Asaram Bapu's Journey from Coal Seller, Tongawala to Controversial Spiritual Leader
By Debasree Purkayastha | September 5, 2013 5:22 PM EST
Asaram Bapu, the self-styled godman who was recently charged in a rape case, worked as a tonga-puller for two years in Ajmer, before launching himself as a spiritual guru in the late 1960s.
According to The Times of India,the 65-year-old was popular even then for his cushion seats in his tonga, when most of the other carts had only wooden boards.
Born in 17 April, 1941, in the Berani village of Pakistan's Sindh region, Asaram came to India in 1947 during the partition with his father Thaumal Harpalani and mother Mehangibai. Harpalani ran a coal and wood business and Asaram often helped him sell the goods.
Through his mother, Asaram learnt meditation and spirituality before establishing himself as a spiritual leader.
With help from certain powerful friends, Asaram managed to get 10 acres of agricultural land in Gujarat to build his dynasty and then went on to establish about 400 ashrams across the country.
He established a centre in Motera, 35 kilometres away from Ahmadabad, Gujarat, earning himself a name in the state. He gained nationwide attention with his controversial remark on the 2012 Delhi gang-rape case. His remark "galati ek taraf se nahin hoti hai," indicating that the victim was also responsible for the crime, gained widespread criticism.
Asaram has a number of criminal charges filed against him since July 2008. He came under the police scanner that year after two 10-year-old boys were found dead at his Motera ashram.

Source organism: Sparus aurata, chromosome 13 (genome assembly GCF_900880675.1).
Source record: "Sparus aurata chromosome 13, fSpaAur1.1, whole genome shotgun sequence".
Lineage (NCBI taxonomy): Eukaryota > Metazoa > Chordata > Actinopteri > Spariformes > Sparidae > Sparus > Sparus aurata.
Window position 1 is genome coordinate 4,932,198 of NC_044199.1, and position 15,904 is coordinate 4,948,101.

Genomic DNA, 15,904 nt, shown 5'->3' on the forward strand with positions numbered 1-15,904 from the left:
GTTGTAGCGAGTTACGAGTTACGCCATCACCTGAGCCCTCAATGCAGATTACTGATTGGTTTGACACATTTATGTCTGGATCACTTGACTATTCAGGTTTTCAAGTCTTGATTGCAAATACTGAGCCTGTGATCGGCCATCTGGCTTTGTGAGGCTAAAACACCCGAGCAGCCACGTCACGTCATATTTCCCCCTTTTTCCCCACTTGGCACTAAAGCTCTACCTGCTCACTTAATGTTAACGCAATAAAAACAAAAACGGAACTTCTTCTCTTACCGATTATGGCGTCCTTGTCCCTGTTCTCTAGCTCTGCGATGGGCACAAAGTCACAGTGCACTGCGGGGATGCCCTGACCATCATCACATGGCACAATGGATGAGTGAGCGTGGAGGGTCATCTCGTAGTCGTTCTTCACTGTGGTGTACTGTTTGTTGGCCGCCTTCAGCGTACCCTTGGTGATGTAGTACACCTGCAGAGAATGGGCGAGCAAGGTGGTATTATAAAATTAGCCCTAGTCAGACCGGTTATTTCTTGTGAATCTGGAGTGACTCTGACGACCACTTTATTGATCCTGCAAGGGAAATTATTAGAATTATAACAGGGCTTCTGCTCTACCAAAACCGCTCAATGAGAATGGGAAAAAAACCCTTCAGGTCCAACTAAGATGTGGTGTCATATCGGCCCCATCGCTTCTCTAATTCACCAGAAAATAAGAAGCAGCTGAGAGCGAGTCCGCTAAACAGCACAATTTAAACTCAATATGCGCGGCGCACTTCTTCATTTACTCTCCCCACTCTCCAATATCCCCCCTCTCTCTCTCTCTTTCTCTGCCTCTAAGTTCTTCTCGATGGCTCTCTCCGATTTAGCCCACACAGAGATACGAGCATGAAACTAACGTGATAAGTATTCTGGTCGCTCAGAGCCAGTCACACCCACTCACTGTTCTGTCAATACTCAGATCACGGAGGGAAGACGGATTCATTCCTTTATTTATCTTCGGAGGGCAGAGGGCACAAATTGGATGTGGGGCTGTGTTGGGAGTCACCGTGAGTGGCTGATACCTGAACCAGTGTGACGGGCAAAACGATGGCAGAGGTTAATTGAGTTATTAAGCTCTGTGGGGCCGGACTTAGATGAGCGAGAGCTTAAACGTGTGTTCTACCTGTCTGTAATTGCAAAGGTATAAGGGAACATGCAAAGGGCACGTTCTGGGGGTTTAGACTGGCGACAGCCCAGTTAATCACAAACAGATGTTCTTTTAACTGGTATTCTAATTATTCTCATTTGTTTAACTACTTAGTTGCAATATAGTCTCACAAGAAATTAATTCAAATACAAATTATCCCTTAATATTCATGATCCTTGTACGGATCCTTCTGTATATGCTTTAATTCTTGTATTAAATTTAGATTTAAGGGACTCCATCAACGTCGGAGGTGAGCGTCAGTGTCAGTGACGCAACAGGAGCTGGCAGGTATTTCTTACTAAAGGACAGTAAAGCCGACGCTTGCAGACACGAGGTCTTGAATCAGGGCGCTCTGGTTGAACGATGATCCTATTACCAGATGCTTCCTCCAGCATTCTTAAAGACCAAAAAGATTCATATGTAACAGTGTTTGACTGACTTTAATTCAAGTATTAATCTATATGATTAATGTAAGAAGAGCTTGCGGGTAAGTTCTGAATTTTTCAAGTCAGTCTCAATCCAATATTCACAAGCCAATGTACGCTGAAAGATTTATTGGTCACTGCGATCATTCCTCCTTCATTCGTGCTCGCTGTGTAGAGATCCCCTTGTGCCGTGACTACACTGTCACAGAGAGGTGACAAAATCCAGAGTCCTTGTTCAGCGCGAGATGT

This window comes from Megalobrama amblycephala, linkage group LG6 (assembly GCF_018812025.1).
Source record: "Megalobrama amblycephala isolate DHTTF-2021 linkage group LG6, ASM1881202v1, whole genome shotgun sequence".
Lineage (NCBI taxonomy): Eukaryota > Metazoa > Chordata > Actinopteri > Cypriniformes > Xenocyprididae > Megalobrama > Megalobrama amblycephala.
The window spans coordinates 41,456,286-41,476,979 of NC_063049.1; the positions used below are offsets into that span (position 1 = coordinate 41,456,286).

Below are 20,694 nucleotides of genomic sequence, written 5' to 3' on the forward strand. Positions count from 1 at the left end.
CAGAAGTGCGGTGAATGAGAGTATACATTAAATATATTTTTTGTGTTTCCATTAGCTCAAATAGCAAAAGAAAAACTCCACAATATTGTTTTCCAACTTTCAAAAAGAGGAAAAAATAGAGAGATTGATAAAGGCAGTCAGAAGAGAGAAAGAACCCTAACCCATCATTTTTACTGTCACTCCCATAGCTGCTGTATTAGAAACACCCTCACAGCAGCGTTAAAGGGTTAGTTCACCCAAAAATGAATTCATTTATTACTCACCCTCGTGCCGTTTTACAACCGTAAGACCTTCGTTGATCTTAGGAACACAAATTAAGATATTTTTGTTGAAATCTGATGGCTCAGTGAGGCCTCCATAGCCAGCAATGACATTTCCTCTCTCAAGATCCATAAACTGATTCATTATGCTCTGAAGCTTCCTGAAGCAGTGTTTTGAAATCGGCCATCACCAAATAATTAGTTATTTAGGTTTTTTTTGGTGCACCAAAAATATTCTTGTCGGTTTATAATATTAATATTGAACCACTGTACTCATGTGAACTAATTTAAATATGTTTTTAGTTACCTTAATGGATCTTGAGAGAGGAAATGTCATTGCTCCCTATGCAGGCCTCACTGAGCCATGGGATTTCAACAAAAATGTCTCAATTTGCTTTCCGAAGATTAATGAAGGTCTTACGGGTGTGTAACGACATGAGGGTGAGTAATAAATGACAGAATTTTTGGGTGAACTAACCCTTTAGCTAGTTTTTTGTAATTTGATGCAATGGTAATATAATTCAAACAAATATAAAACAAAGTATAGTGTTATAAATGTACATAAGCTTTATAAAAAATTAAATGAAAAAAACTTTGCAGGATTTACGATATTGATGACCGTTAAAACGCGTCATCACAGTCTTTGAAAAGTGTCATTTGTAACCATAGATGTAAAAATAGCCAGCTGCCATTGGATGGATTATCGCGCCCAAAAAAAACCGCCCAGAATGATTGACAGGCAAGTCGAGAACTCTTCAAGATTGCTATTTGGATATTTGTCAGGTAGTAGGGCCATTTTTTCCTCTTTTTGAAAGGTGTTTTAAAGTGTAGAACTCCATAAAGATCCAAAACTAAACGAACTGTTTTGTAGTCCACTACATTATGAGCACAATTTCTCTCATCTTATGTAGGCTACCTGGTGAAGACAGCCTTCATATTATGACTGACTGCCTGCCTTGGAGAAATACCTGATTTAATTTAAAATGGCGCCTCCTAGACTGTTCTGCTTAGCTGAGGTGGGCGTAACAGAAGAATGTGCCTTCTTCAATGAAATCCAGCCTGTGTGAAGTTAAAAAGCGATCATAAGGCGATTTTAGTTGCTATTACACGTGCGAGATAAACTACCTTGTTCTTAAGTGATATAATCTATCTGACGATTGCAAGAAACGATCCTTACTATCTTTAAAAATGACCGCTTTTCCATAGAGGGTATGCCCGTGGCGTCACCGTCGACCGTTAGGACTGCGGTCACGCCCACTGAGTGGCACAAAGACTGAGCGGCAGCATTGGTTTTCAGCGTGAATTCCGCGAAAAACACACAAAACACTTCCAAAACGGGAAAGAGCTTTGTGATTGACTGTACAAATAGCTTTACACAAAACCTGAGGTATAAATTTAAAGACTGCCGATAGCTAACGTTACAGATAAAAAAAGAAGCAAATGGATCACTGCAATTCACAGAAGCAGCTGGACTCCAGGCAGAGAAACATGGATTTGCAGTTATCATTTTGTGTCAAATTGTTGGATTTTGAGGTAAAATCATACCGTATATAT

This was followed by several criminal allegations against him involving murders, land encroachment and other such cases.
The self-proclaimed religious preacher was finally arrested by Rajasthan police on 31 August in connection with the recent rape case. The case was filed based on a complaint from a girl who studied at his ashram in Madhya Pradesh's Chhindwara district. A chargesheet was filed against him that stated that the minor was sexually assaulted in the name of exorcism.
In spite of the string of allegations and controversies linked to him, Asaram continues to enjoy a massive fan following.
Soon after the arrest, scores of his devotees staged protests in various parts of the country demanding his release. Trains were stopped abruptly and media personnel who were covering the issue were attacked in the protests.
Unlike other offenders in similar cases, Asaram had the luxury to spend the night at a VIP lounge of an airport.
Since the beginning of his spiritual journey, Asaram been in close contact with powerful personalities and with the expansion of his dynasty he gained support from Opposition leaders like Uma Bharati and Raman Singh. Rajasthan's Chief Minister, Ashok Gehlot and ex-Chief Minister Vasundhara Raje are among some of his admirers.
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